HELENA – Hundreds gathered at the State Capitol on Thursday to see this year’s US Capitol Christmas tree as it makes the 3,000-mile journey to Washington.
This year’s tree is a 79’ foot-tall Engelmann Spruce from the Kootenai National Forest and requires an 80’ foot long by 30’ foot wide trailer. The tree weighs approximately 15,000 pounds and requires an 80-gallon “bladder” to keep it hydrated on its trek.
The tree is completely enclosed on the truck with lights and ornaments already attached.
Residents who came out to see the tree had the chance to sign their name with other Montanans on the truck’s banners. The attendees were also treated to cookies, hot chocolate and Christmas carols sung by Helena High School choir students.
Helena Area Chamber of Commerce hosted the event on Thursday and their Vice President Mike Mergenthaler said he couldn’t be happier to see the community’s support for the tree.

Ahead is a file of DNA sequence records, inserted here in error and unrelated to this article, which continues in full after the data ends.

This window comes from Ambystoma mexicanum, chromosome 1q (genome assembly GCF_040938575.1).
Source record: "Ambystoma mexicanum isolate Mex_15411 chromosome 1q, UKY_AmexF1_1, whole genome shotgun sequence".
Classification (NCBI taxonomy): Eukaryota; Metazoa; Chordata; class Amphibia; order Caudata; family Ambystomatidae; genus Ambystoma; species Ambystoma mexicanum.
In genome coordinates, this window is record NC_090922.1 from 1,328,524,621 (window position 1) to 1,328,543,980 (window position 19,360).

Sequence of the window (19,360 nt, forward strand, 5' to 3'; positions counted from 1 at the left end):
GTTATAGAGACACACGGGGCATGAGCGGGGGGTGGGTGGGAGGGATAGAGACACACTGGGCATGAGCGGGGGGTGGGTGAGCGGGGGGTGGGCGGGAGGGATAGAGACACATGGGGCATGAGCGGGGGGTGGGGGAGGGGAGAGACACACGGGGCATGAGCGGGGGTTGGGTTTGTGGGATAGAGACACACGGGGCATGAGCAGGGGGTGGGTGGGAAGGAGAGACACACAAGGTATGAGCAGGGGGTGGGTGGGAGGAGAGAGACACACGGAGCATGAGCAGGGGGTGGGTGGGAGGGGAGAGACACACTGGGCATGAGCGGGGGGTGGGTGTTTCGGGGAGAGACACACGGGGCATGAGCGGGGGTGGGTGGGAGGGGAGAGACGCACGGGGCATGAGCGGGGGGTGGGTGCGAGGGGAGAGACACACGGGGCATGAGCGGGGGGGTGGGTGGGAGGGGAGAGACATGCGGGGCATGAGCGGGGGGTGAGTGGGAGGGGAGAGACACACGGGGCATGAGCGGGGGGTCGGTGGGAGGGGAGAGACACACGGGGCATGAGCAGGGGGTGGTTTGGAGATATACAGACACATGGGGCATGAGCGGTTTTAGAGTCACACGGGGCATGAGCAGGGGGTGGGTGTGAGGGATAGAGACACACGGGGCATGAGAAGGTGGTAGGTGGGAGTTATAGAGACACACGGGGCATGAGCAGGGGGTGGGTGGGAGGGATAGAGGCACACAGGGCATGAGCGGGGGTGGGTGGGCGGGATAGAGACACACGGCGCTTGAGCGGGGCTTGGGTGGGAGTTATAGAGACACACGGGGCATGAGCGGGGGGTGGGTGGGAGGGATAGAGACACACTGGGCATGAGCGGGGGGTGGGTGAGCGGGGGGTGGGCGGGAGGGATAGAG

“It’s just a great turnout by the community and glad that so many people could make it out today,” said Mergenthaler, “We’re just proud and very privileged to be able to host this event today that honors the tree coming from Montana and going to our nation’s capital.”
The last time a tree was selected from Montana was in 2008. It was a fir tree from the Bitterroot.
Montana Governor Steve Bullock, Helena Mayor Jim Smith and Montana Attorney General Tim Fox spoke at the event and participated in the festivities.
“What a great way to kick off the holiday season,” said Fox, “To get Montana kids involved, you know there were 13,000 ornaments made by Montanans for this tree and for the eighty Christmas trees that we’re sending for federal agencies.”
The tree is expected to reach Washington by Dec. 6 where it will be lit by a Bozeman sixth grader who was selected by Montana’s US Senator Jon Tester. The liting will take place at the annual holiday ceremony.
The Helena stop was one of 15 community events across Montana, North Dakota, Minnesota, Missouri and Kentucky.
The next stop will be in Great Falls on Thursday night.
You can track the tree’s journey across America here.